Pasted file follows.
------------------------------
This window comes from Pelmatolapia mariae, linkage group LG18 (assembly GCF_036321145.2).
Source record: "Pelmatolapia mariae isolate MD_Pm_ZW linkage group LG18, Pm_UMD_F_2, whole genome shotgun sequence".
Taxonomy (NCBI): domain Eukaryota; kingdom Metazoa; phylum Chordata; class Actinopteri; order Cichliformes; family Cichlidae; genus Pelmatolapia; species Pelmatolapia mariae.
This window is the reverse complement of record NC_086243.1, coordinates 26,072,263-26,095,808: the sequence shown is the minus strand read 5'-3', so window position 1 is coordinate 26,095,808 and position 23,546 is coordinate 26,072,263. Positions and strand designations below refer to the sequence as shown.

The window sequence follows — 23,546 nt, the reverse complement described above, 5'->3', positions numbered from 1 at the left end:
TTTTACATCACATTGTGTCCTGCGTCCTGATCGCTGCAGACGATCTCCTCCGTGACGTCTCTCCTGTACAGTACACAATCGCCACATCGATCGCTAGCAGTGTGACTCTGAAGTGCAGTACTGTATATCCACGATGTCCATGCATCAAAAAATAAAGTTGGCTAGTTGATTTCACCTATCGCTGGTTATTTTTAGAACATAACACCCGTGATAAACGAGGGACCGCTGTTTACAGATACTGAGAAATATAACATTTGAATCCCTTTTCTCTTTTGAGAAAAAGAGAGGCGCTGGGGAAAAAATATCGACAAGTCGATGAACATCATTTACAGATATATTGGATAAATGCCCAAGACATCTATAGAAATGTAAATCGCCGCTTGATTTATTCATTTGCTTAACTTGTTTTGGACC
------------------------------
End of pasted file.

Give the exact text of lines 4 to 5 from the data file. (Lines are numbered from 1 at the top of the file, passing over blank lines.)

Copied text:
This window is the reverse complement of record NC_086243.1, coordinates 26,072,263-26,095,808: the sequence shown is the minus strand read 5'-3', so window position 1 is coordinate 26,095,808 and position 23,546 is coordinate 26,072,263. Positions and strand designations below refer to the sequence as shown.

The window sequence follows — 23,546 nt, the reverse complement described above, 5'->3', positions numbered from 1 at the left end: